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    Growing from seed

    Author | Arabella Forge

    Almost all fruits and vegetables can be grown straight from the seed, and they’ll add another dimension of creativity to your backyard vegie patch.

    You can grow plants from seed either by sowing them directly into the ground or by planting them in punnets in a greenhouse. Direct sowing works best for plants that don’t mind cooler temperatures, such as root vegetables. Punnets are required for seeds that need warmer temperatures to germinate. Because they are small and shallow, punnets tend to warm up faster than the ground, while the greenhouse provides a protective environment free of wind, birds and dryness.

    A mini-greenhouse is a good guarantee that your seeds will grow: it provides the most nurturing environment possible. At large hardware stores you can buy metre-wide greenhouses with three or five shelves for less than fifty dollars. If you don’t have the money or space for one of these, you can plant your seeds in recycled polystyrene boxes, which will insulate them from the heat. However if you grow your vegies in punnets, try to keep them in a warm, protected area.

    Some easy seeds to sow

    PUMPKIN | You can use the seeds from any store-bought organic pumpkin. They germinate easily, except during heavy frosts.

    TOMATOES | Seeds from any organic variety of tomato will work. Sow your seeds in punnets six to eight weeks before you intend to plant them in your garden.

    MELONS | You can use seeds from home-grown or organic store-bought melons. Melon seeds need lots of heat to germinate. They sprout easily in punnets or in warm, well-composted soil.

    GARLIC | Replant unused garlic cloves, pointy-end up, about 7 centimetres deep in well-composted soil. They do not require punnets and can be sown in autumn.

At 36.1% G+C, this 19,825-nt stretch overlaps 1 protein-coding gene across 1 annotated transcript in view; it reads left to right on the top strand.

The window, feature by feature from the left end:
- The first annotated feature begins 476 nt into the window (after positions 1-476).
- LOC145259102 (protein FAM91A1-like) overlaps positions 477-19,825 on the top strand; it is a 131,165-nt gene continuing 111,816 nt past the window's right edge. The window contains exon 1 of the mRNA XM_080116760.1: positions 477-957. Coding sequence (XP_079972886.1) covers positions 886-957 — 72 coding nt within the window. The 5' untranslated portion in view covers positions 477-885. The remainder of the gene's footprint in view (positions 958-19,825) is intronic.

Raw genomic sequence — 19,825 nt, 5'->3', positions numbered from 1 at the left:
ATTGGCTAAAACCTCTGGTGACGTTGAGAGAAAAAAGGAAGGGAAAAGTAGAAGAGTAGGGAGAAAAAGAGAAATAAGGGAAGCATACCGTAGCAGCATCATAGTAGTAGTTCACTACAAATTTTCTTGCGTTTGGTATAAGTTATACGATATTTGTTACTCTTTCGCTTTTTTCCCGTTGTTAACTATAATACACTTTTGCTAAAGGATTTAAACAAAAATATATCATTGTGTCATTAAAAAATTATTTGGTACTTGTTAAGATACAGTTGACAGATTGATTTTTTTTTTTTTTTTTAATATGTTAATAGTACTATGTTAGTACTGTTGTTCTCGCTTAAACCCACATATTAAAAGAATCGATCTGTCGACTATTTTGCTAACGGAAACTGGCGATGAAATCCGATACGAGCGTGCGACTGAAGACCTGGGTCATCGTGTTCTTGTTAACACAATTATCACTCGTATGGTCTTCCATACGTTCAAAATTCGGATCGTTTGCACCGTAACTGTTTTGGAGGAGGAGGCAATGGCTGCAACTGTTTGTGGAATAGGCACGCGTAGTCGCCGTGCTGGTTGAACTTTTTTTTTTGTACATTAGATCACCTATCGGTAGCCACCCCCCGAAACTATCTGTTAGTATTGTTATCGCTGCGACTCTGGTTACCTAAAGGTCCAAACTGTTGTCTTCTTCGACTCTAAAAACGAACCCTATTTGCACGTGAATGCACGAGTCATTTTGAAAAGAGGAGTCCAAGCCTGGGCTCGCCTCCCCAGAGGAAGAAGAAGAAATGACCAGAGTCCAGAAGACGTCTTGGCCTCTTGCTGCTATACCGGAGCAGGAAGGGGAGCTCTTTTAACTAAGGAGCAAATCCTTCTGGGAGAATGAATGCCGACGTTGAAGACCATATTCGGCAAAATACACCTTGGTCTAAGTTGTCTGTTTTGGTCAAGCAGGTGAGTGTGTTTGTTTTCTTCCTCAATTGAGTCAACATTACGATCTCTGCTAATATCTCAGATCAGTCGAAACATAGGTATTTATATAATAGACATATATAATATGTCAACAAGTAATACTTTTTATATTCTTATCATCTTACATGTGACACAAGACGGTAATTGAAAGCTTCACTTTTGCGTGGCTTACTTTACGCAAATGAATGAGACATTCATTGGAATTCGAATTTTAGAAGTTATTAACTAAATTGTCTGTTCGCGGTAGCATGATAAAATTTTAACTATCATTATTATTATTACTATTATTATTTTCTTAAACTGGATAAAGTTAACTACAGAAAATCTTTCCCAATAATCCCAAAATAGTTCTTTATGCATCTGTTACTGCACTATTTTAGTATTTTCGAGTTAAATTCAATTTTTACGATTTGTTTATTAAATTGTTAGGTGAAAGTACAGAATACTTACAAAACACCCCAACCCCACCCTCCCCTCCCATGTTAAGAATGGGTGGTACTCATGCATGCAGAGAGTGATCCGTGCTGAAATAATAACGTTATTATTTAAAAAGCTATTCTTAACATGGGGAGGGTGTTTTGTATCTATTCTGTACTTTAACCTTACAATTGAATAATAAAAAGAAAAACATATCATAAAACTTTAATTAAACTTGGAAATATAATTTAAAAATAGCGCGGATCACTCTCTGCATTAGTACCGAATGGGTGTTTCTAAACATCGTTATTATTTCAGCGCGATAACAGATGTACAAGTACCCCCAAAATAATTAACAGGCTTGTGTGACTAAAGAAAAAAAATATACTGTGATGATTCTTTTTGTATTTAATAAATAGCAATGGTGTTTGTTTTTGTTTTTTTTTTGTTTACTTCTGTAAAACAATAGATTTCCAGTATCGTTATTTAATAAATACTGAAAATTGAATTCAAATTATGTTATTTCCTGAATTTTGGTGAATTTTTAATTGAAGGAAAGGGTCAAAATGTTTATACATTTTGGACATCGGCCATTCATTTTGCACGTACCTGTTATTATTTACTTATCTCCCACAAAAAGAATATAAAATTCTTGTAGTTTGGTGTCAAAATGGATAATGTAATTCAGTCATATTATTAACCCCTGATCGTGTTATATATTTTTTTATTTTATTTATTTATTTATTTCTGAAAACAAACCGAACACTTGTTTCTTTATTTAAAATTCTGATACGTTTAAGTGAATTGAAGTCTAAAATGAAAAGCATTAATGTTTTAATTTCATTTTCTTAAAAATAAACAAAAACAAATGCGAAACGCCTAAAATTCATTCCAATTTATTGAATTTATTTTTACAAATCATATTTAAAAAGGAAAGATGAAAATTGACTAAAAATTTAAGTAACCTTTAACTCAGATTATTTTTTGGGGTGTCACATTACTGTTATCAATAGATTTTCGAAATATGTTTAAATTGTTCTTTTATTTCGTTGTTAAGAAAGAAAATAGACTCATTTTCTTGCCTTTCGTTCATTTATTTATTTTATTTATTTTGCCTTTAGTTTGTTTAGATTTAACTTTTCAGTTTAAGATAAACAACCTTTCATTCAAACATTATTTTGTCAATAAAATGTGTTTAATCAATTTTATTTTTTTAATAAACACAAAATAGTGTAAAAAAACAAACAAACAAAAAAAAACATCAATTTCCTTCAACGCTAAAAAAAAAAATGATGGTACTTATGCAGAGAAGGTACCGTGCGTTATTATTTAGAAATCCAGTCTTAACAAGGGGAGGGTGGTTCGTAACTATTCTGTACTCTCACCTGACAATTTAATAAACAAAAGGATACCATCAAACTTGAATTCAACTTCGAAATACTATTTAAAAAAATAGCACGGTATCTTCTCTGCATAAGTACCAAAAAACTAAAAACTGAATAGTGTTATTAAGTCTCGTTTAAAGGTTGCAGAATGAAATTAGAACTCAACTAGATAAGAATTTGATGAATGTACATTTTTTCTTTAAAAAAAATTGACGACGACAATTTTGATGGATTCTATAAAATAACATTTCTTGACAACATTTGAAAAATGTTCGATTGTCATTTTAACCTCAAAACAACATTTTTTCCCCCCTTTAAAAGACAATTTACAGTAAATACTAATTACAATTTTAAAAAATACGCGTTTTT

ONIONS | Onions can be sown directly into the garden, but it is generally easier to sow them in punnets. Most onion varieties can be sown at any time of the year.

    POTATOES | Old, saggy potatoes can be transformed into new potatoes by planting them in your garden bed. Each planted potato should yield 10 new potatoes. Plant them in spring, about 10cm deep, with plenty of fresh manure. They will take about 120 days to produce a new crop. All parts of the potato plant are poisonous except for the tubers (the part we eat), which should have a green tinge.

    What to plant when

    Choose vegetables and plants according to your local climate and soil conditions. Here is a general guide to what to plant when:

    SUMMER (December through February): tomato, eggplant, capsicum, melons, cucumber.

    AUTUMN (March through May): silverbeet, greens, beetroot, garlic, celery, broad beans.

    WINTER (June through August): potatoes, broccoli, cabbage, broad beans, leek.

    SPRING (September through November): climbing beans, peas, zucchini, lettuce, spring onions, pumpkin.

    This information is kindly provided by Arabella Forge from her book Frugavore: How to grow your own, buy local, waste nothing and eat well.

    Grow Your Own, Grow Your Own Tool kit , ,